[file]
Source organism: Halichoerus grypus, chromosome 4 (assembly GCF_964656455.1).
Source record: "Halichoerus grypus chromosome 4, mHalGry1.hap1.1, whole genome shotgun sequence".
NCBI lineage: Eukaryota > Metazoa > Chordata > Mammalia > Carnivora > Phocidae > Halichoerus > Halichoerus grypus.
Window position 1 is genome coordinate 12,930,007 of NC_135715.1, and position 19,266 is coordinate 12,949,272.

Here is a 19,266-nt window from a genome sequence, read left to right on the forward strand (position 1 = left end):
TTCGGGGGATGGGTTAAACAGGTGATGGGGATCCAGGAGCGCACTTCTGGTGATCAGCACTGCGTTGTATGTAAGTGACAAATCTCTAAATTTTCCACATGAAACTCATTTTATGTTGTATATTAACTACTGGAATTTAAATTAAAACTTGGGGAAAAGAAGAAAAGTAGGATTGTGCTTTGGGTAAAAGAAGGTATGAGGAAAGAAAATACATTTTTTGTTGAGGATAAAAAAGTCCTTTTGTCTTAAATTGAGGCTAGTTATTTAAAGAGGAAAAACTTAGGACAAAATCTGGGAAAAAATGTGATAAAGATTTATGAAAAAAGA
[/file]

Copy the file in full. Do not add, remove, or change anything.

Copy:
Source organism: Halichoerus grypus, chromosome 4 (assembly GCF_964656455.1).
Source record: "Halichoerus grypus chromosome 4, mHalGry1.hap1.1, whole genome shotgun sequence".
NCBI lineage: Eukaryota > Metazoa > Chordata > Mammalia > Carnivora > Phocidae > Halichoerus > Halichoerus grypus.
Window position 1 is genome coordinate 12,930,007 of NC_135715.1, and position 19,266 is coordinate 12,949,272.

Here is a 19,266-nt window from a genome sequence, read left to right on the forward strand (position 1 = left end):
TTCGGGGGATGGGTTAAACAGGTGATGGGGATCCAGGAGCGCACTTCTGGTGATCAGCACTGCGTTGTATGTAAGTGACAAATCTCTAAATTTTCCACATGAAACTCATTTTATGTTGTATATTAACTACTGGAATTTAAATTAAAACTTGGGGAAAAGAAGAAAAGTAGGATTGTGCTTTGGGTAAAAGAAGGTATGAGGAAAGAAAATACATTTTTTGTTGAGGATAAAAAAGTCCTTTTGTCTTAAATTGAGGCTAGTTATTTAAAGAGGAAAAACTTAGGACAAAATCTGGGAAAAAATGTGATAAAGATTTATGAAAAAAGA